If you follow Strong Roots’ Twitter feed, you may have noticed that I attended the MoSo conference last week here in Saskatoon. It was my first time attending this particular conference but hopefully it won’t be my last, with some great sessions and resources that were relevant to me as both a social entrepreneur and someone connected with the non-profit sector. I live-tweeted from most of the sessions and keynotes that I sat in on, so if you want to see what I took away check out my personal account around June 13-14 for ideas and insights.
Out of all the presentations, it was the very last one I caught that social change agents would probably find the most interesting. Theodora Lamb from Vancouver-based Capulet Communications specializes in social marketing for non-profits: her talk, “The Noble Arsonist: Tips for stoking fires and igniting movements for NGOs (and companies that care)” provided some great seeds for thought on the use of social media, particularly around creating “remarkable” campaigns. In contrast to the regular “heartbeat” relationship with a core audience that keeps them engaged and informed, remarkable campaigns are something out of the ordinary that makes your group stand out and get people talking who normally wouldn’t be interested.
Lamb provided several ideas and examples of how to run a successful remarkable campaign, all of which is covered in her free ebook, The Noble Arsonist. One insight that stuck with me was the benefit of using humour. Given that most (if not all) issues that non-profits and like-minded folk take on are quite serious, humour may seem inappropriate: however, “serious” can easily tip over into “negative” and discourage people from getting involved, whereas some light humour can facilitate conversation and foster broader awareness. This approach is also useful for criticizing a popular brand or figure while avoiding an us-vs-them battle: check out the e-book’s description of Greenpeace UK’s Dark Side campaign against Volkswagon as a prime example.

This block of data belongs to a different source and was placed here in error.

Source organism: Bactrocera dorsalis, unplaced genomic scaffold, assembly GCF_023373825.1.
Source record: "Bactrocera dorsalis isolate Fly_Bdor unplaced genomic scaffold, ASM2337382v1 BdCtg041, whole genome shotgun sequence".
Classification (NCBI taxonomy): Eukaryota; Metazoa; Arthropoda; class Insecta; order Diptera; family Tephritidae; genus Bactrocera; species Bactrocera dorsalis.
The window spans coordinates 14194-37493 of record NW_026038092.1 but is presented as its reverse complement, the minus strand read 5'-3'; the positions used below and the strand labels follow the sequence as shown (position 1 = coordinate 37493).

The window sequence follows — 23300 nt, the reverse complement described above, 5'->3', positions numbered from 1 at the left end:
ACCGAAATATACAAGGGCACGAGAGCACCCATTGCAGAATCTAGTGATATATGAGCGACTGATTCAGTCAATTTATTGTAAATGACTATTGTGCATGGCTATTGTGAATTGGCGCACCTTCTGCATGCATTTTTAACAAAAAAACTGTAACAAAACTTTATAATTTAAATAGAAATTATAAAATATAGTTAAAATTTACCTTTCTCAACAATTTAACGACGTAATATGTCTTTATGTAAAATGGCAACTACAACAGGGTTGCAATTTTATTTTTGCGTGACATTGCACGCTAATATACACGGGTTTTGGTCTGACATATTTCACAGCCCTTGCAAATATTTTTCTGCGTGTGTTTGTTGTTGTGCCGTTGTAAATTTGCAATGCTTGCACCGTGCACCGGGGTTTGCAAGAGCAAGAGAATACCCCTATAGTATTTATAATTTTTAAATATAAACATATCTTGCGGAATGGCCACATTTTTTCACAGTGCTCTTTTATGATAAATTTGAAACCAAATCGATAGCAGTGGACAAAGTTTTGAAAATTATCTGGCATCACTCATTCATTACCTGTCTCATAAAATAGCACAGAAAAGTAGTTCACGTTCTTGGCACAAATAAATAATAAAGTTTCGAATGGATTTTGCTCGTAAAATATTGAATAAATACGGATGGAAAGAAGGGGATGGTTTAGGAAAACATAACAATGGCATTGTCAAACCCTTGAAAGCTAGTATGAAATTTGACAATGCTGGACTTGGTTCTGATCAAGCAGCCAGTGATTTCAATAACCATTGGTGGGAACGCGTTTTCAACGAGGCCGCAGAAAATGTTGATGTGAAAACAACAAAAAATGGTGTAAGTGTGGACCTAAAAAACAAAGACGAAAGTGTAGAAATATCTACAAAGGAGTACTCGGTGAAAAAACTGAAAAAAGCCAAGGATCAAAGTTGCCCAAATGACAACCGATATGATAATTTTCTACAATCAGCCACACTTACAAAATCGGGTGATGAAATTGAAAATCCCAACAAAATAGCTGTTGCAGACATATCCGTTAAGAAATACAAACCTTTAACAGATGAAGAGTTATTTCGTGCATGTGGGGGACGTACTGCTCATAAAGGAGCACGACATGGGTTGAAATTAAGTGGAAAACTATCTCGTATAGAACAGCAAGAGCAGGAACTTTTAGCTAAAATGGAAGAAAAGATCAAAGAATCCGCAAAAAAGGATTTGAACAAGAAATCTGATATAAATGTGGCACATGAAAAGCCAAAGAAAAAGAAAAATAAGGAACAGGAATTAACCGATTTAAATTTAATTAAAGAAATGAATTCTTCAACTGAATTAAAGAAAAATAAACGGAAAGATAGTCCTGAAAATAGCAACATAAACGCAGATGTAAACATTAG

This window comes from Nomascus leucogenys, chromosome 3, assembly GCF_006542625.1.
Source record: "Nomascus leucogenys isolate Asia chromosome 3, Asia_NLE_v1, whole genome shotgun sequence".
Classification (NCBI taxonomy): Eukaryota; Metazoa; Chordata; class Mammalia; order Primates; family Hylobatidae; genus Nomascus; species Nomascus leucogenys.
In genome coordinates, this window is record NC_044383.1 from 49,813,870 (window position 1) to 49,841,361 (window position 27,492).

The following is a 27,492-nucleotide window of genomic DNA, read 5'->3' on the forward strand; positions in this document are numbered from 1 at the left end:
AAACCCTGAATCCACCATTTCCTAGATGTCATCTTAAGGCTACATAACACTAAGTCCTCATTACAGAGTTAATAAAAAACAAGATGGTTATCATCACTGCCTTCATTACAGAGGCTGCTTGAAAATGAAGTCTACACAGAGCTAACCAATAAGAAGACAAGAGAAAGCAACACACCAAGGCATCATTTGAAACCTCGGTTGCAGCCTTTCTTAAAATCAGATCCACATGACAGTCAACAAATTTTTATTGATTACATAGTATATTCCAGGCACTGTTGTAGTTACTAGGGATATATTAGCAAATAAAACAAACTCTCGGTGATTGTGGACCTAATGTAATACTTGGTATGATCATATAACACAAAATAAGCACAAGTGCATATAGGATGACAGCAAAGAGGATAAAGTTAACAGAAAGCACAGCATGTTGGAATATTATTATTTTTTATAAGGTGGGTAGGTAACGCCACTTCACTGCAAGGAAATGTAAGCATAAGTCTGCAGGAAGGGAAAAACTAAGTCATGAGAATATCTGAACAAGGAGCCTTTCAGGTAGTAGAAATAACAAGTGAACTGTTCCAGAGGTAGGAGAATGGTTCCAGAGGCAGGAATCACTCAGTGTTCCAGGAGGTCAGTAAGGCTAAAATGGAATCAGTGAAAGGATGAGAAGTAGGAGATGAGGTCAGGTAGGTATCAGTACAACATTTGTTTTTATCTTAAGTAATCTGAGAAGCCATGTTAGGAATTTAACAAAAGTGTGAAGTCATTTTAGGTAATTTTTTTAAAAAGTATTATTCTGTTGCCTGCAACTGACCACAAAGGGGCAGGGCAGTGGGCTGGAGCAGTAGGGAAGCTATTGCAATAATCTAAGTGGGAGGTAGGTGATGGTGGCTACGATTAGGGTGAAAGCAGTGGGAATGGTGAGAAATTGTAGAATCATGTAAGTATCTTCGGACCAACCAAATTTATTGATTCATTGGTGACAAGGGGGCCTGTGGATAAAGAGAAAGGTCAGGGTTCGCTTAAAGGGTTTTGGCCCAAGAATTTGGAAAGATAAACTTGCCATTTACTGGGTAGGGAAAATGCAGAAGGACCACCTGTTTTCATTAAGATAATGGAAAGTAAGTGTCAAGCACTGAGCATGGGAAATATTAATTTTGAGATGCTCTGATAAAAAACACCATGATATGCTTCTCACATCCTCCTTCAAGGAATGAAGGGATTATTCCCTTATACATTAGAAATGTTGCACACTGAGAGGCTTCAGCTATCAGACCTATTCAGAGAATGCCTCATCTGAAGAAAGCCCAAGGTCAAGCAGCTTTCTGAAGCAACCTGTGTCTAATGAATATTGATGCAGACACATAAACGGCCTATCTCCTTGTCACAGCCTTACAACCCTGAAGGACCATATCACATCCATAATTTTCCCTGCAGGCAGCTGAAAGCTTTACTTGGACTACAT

Over to you now – how does your organization initiative use social media? What worked well and what fizzled? Have you been involved with any remarkable campaigns, either as an organizer or supporter?